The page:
Test for Compression Savings
Published: Jan 29, 2017
This is actually an addendum to my last post as I referred to using SQL compression and provided a script in which you could compress a set of tables.

However, the problem is knowing which tables you should compress?

For example, which tables are good for compression and which are bad?

Well there are some in built procedures you can run in order to gauge…

Note that there is a flaw here because compression is actually an Enterprise feature and therefore if you're on Standard and wondering if you should upgrade to get the benefits of compression then you'll never know until you're already on Enterprise as these procs provided by Microsoft to work out compression gains are only in Enterprise Edition. Crazy, I know, but it is what it is.

So what you’ll need to do is to download a trial of Enterprise, install it somewhere, restore a backup, and THEN run this proc to see how you can benefit from compression.

Anyway, let’s presume you’ve done that… so how do you check the compression?

Well it’s this simple:

use AdventureWorks2012
go

exec sp_estimated_rowsize_reduction_for_vardecimal 'sales.salesOrderDetail'
go

exec sp_estimate_data_compression_savings 'sales', 'salesOrderDetail', null, null, 'page'
go


The rowsize estimator requires some maths to work out your savings as it takes the average row size and works out what that average row size would be with ROW compression… whereas the second proc is a little better and shows you what would happen with PAGE compression for your table and all related indexes. It can also work with ROW as a parameter. Therefore I would always use the second of the procedures because it's much more informative.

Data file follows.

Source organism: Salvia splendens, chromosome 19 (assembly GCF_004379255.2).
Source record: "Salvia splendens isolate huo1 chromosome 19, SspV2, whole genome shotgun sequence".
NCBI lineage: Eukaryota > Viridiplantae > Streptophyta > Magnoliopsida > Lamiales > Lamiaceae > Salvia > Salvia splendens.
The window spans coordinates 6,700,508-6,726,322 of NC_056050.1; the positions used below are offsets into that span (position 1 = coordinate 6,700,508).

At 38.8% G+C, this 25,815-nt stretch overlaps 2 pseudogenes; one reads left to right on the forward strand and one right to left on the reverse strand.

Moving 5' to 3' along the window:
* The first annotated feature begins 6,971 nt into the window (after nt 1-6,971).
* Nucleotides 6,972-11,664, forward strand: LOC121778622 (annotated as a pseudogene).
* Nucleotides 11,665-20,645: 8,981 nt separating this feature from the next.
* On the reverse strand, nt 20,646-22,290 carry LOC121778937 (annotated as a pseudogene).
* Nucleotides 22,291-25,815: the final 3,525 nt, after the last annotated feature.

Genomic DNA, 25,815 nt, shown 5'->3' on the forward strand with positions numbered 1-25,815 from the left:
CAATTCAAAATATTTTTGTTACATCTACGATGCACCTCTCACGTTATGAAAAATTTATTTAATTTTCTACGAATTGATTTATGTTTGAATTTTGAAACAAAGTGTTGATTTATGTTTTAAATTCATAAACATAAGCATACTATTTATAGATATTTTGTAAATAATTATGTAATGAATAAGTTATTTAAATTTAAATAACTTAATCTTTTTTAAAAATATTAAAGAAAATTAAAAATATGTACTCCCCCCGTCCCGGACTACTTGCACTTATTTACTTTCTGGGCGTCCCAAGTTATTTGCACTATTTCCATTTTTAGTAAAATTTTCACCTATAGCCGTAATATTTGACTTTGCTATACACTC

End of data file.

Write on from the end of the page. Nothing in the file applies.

Note that any compression will use more CPU than reading uncompressed data from disk, but this is generally small. I’ll do some more analysis in a later post, but for now I would highly recommend using compression if you’re on Enterprise Edition, are not CPU bound as a system, and want to have your databases and tables take up less of your buffer pool and disk.
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Kevin Urquhart

I am a SQL Server DBA, Architect, Developer, and Trainer for SQL Training. This is my blog in which I’m simply trying to share my SQL knowledge and experiences with the world.

Kevin Urquhart
SQL Server Consultant, London

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